Animal Facts

  • Genus:

    Petrogale
  • Species:

    Petrogale. xanthopus
  • Conservation
    Status:

    Near Threatend
  • Found In:

    Australia
  • Height:

    60cm
  • Weight:

    7-13kg

Meet our loveable wallabies!

Myrtle is the self-proclaimed queen of the Monarto Zoo Yellow-footed Rock-wallaby mob. She was born at the zoo on 28 December 2011 and hand-reared by zoo keepers. She lives in the Wallaby Gorge walk-through habitat with three other wallabies. She reins over the habitat keeping the other wallabies in line, but is also very friendly and loves to greet zoo keepers each morning.

All of our wallabies absolutely love corn which they get hand fed to them each morning by zoo keepers. Myrtle is always first down to get her piece, which then allows zoo keepers to get a nice close look at the wallabies each day to make sure they stay in top condition.

The Yellow-footed Rock-wallaby inhabits rocky outcrops and caves in semi-arid country. They were once found throughout the Flinders Ranges, extending through north-west New South Wales and south-west Queensland in the Grey Ranges. They are now restricted to a range of approximately 1,000 square kilometres. In South Australia the population is estimated to be around 2,000 individuals, while in New South Wales there are as few as 20 to 250 animals remaining.

Yellow-footed Rock-wallabies are one of the most colourful members of the kangaroo family and the largest of the rock wallabies. They will drink water if available, but can survive for much of the year without water by obtaining it from their food. They’re usually best seen in the early morning or late afternoon basking on rocky ledges in the sun.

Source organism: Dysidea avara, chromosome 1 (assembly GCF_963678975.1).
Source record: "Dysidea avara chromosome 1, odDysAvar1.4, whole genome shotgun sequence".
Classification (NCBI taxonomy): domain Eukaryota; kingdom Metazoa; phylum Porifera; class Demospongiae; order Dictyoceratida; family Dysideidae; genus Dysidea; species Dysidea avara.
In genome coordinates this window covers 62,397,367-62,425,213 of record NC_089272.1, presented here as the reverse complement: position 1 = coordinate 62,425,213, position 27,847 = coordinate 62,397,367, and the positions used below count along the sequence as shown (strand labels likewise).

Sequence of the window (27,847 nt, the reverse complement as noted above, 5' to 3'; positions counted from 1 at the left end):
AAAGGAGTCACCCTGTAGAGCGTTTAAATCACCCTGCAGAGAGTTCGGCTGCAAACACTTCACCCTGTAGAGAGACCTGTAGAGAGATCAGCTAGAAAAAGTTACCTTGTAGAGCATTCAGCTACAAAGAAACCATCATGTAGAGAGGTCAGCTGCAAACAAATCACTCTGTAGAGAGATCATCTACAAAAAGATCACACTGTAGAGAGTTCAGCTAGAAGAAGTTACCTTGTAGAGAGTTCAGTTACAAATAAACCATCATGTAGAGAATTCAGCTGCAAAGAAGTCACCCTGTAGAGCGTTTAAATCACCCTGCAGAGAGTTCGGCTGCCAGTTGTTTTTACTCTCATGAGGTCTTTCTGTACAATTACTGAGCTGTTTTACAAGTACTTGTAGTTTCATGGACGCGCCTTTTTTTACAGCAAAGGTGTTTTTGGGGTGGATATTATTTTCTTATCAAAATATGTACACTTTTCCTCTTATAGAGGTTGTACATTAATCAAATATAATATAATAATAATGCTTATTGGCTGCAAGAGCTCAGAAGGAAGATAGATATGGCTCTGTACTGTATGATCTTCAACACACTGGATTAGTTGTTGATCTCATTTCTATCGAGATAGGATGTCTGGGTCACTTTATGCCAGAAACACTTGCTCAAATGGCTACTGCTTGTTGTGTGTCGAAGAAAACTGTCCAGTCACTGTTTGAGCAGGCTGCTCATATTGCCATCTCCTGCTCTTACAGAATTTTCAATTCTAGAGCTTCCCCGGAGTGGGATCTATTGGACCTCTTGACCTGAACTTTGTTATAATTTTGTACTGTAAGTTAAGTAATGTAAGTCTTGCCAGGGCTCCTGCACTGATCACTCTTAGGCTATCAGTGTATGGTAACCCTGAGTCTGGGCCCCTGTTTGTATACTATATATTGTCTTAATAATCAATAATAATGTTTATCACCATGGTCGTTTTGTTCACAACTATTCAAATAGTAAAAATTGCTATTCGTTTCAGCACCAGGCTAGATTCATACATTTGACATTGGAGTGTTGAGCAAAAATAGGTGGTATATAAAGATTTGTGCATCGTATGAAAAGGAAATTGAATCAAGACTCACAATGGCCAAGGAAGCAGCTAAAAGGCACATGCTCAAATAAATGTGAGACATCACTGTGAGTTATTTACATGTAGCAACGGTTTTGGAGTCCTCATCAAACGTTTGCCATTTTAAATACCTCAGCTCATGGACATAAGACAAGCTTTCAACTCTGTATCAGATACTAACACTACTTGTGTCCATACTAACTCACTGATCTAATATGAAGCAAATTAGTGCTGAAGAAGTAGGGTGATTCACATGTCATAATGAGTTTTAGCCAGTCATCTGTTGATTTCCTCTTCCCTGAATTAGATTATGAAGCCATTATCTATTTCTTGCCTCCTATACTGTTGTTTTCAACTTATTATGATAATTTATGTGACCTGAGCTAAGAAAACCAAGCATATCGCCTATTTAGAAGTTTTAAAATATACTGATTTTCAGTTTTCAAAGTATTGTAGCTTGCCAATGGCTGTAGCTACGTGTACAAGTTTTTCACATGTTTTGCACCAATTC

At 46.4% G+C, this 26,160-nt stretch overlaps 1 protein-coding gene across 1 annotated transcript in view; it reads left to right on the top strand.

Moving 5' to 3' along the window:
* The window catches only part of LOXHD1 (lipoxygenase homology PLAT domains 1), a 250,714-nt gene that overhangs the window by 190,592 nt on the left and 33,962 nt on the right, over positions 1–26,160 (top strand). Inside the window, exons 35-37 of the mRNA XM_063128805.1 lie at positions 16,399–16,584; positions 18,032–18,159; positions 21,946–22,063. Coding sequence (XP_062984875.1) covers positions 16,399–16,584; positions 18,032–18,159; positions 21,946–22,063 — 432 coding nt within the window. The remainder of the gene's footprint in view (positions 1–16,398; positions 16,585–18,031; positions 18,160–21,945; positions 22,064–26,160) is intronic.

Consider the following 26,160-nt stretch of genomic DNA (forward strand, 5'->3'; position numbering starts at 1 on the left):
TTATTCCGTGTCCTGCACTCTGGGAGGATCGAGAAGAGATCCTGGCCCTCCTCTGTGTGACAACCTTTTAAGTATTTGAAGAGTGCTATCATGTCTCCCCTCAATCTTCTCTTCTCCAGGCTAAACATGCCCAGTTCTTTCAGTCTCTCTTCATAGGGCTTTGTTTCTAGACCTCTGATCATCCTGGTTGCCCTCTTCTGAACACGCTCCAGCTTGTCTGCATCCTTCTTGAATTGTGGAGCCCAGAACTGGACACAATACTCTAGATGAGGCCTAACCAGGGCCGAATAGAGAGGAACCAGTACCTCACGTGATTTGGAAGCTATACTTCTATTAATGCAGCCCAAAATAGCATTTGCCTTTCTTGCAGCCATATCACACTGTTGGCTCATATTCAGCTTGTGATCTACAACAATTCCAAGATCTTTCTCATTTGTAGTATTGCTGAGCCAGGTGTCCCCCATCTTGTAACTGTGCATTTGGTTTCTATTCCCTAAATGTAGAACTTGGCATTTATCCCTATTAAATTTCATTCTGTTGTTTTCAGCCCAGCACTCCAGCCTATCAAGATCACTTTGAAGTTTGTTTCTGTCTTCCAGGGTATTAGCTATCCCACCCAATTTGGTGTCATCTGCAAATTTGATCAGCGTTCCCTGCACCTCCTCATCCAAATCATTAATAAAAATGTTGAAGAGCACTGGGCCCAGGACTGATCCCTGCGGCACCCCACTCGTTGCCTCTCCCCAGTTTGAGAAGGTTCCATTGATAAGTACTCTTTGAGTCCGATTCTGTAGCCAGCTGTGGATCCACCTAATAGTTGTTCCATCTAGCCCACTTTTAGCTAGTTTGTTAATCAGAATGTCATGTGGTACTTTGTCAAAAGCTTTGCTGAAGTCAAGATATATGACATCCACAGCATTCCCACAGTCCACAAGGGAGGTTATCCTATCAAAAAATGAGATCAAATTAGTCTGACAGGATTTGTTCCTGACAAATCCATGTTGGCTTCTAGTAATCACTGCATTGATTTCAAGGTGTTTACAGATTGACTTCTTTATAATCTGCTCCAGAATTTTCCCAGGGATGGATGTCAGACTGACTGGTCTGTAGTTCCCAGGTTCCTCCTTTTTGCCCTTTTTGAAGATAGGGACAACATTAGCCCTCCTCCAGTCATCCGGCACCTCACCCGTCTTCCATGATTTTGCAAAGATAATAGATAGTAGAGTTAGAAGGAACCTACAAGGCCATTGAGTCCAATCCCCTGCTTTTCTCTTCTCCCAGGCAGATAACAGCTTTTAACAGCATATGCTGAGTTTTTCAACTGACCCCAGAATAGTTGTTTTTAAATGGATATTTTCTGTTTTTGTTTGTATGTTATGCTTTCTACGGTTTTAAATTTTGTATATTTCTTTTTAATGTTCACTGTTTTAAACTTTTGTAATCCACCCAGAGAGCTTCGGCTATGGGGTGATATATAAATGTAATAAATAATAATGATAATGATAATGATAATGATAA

The Yellow-footed Rock-wallaby was subject to intensive hunting in the past which had a major impact on population numbers, particularly in the Flinders Rangers. Habitat destruction is still currently a threat to wild populations due to grazing by domestic stock and feral herbivores such as goats and rabbits. Predation by foxes and feral cats is also an issue for the species.

The Yellow-footed Rock-wallaby has played a pivotal role in a highly-successful wallaby cross-foster program. Under this program a critically endangered Victorian Brush-tailed Rock-wallaby joey is removed from its mother and fostered by a Yellow-footed Rock-wallaby. This in turn allows the critically endangered Brush-tailed Rock-wallaby to give birth to another joey approximately 30 days later increasing the amount of offspring one particular female can produce in a year. The program has assisted in building the population of an animal of which less than 60 individuals remain in the wild.

Love wallabies? Join our mob and ensure Yellow-footed Rock-wallabies stay a hop ahead of extinction! There are many ways you can help support these loveable creatures! 

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Congratulations to our Chief Executive Elaine Bensted on receiving the #telstrabizwomen 'for purpose and social enterprise' award tonight.

About Zoos SA

Zoos SA is a not-for-profit conservation charity that exists to save species from extinction and connect people with nature.

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